Step 3: Development
Whether your idea is a series of drawings, a mock-up of the different features of your app, or an MVP, it’s worth consulting with an app or mobile developer. They help you focus on the customer journey of your target users and map out where mobile fits into the user experience.
The developer will also help you think about time and budgets. A single feature on an app can take up to a year to develop, so it’s important to be sure you can allocate time and budget (including one for marketing) to see the project though. Treat the time with developers as an incubation period to focus your idea. Dan Bruce from HQ the App explained that if he were starting out today he would focus on solving one problem at a time. It can be tempting when you have a new idea to want to “take over the world”, but keeping your focus on one idea means you can create a product that’s far more effective and efficient.
Both our businesses pointed to some of the difficulties that can come when working with developers. Suzanne worked with lots of different agencies and teams, until she found the right choice. It was simply a case of finding a team that really understood what she was trying to achieve. When you’re consulting with developers, it’s important to make sure you’ve done your own research so you’re clear on the recommendations they’ll make for you. If you’re clear on what your business needs are, and what the options are, you can save a great deal of time and money in the development of your product.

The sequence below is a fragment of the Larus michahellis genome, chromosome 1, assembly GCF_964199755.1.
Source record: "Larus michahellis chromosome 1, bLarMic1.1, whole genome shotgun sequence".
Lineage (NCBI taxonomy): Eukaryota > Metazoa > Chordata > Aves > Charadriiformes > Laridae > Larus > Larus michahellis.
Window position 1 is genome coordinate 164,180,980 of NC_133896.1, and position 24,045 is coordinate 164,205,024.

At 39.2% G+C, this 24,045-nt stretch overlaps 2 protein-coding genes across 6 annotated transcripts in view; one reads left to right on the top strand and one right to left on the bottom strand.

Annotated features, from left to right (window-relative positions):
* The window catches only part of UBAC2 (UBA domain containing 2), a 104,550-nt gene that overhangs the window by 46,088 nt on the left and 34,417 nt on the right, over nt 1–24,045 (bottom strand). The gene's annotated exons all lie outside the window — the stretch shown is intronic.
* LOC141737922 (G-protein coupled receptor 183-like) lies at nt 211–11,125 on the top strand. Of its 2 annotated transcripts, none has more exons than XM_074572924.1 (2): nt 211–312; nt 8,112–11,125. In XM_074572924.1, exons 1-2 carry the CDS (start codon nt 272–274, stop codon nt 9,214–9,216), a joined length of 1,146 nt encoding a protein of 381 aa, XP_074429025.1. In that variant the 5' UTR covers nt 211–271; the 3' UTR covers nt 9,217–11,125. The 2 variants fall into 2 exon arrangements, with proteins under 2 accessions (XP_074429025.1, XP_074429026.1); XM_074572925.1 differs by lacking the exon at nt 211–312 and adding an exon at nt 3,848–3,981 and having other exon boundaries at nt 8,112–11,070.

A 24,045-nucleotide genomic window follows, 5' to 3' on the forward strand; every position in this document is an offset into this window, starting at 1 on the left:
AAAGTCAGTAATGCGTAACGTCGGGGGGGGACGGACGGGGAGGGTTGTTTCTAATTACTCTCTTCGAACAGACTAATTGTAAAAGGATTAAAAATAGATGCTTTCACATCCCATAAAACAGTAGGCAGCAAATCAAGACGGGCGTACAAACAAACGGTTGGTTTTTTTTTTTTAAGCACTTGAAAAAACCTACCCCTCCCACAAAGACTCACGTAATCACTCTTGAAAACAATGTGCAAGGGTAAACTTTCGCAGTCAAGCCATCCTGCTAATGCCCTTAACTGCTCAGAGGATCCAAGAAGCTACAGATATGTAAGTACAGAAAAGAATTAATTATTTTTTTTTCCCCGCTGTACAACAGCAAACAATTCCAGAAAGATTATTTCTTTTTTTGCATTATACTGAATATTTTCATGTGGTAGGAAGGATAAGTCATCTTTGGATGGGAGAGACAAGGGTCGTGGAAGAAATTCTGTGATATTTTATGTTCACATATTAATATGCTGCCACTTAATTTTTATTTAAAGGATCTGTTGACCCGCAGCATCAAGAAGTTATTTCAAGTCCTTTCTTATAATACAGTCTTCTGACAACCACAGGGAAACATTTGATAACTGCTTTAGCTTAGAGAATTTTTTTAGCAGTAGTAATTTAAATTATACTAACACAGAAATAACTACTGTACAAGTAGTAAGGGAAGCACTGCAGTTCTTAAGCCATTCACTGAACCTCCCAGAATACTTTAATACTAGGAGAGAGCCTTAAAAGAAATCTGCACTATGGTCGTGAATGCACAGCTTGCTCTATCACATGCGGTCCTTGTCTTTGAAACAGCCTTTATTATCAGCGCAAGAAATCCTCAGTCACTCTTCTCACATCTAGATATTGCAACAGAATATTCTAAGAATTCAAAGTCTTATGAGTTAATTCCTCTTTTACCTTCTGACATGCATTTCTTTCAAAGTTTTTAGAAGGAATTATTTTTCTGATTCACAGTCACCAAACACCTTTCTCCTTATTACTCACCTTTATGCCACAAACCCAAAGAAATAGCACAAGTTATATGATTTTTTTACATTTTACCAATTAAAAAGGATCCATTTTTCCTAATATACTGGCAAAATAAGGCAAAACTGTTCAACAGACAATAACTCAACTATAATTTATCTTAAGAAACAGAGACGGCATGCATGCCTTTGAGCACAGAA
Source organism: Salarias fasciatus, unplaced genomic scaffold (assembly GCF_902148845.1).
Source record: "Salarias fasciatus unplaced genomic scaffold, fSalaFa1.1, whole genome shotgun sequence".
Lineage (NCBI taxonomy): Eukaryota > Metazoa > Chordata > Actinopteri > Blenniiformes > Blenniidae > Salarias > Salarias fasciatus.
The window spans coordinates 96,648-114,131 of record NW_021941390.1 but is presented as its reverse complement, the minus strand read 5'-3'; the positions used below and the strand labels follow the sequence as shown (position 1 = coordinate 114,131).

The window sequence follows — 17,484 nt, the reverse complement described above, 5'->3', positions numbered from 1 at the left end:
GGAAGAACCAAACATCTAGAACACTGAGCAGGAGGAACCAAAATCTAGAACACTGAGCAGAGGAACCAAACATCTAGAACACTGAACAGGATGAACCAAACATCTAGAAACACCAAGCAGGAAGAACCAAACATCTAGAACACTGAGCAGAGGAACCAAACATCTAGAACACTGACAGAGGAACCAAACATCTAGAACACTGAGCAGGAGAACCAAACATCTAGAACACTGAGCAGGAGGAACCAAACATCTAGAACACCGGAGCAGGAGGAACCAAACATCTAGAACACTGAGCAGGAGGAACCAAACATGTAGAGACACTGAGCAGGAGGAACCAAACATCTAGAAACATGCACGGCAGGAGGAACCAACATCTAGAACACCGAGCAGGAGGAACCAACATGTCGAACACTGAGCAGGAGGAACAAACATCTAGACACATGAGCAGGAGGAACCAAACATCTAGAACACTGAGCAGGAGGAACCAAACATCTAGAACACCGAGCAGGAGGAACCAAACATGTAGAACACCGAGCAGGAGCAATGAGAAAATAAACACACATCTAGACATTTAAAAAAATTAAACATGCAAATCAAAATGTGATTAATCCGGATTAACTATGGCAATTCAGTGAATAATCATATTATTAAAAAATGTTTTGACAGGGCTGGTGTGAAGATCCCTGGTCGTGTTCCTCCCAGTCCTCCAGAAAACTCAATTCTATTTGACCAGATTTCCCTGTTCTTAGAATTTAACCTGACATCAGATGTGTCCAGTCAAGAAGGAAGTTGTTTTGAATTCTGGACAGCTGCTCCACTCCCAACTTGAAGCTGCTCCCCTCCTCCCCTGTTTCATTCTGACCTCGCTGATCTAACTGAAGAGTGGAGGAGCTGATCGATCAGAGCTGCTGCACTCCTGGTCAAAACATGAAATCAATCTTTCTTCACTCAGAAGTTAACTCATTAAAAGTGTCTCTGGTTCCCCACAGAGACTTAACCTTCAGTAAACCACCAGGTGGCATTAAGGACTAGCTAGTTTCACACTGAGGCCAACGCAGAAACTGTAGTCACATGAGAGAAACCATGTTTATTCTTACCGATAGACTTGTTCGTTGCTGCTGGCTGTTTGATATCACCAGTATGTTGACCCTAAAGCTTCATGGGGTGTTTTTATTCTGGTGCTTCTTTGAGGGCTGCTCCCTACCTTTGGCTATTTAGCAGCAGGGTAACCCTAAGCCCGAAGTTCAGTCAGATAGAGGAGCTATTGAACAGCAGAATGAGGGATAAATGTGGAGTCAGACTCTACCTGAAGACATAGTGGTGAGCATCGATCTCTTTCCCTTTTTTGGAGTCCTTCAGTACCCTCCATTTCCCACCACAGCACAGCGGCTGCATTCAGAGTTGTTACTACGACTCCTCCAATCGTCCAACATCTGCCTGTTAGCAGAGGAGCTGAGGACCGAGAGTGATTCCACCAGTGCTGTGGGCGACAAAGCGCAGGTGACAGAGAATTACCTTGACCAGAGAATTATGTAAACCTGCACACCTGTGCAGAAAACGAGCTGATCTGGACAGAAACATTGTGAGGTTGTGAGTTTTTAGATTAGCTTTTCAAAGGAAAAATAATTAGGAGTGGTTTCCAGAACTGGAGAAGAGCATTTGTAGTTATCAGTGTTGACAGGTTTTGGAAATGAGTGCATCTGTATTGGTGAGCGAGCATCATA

Chris advised: “If you have the next big idea, make sure you have an NDA in place to protect it!”
Step 4: Marketing and Retention
Once you’ve built the app “that’s when the work begins,” chuckled Suzanne. Chris agreed: “It’s all well and good building something, but you have to make sure that people can see it.”
Suzanne put things into perspective. The average mobile phone has around 50 apps, and only 6 – including Facebook, Twitter, Gmail – are used regularly. Furthermore, the kind of app and app store you use can have a huge impact on reach. For example, if you have an iOS application, and don’t make it onto the featured app page, “it’s like screaming in the desert”, as she put it, to get people to find your app.
In this case, Suzanne and Dan’s business partner spent time meticulously networking and securing press coverage in business, technology and relevant lifestyle press to raise awareness. Still, even that is only half the work – you have to keep people coming back to your app. “There are no half measures with apps. You have to create a best in class product to keep people coming back.” Cue development, market research and data analysis – continually updating your product based on insight and feedback will keep your product fresh and give you something new to share with your customers at regular intervals.
So, if you have identified that building an app would be a great opportunity for furthering your business, that’s a brilliant first step. Use these steps as a guide, listen to the advice and good luck!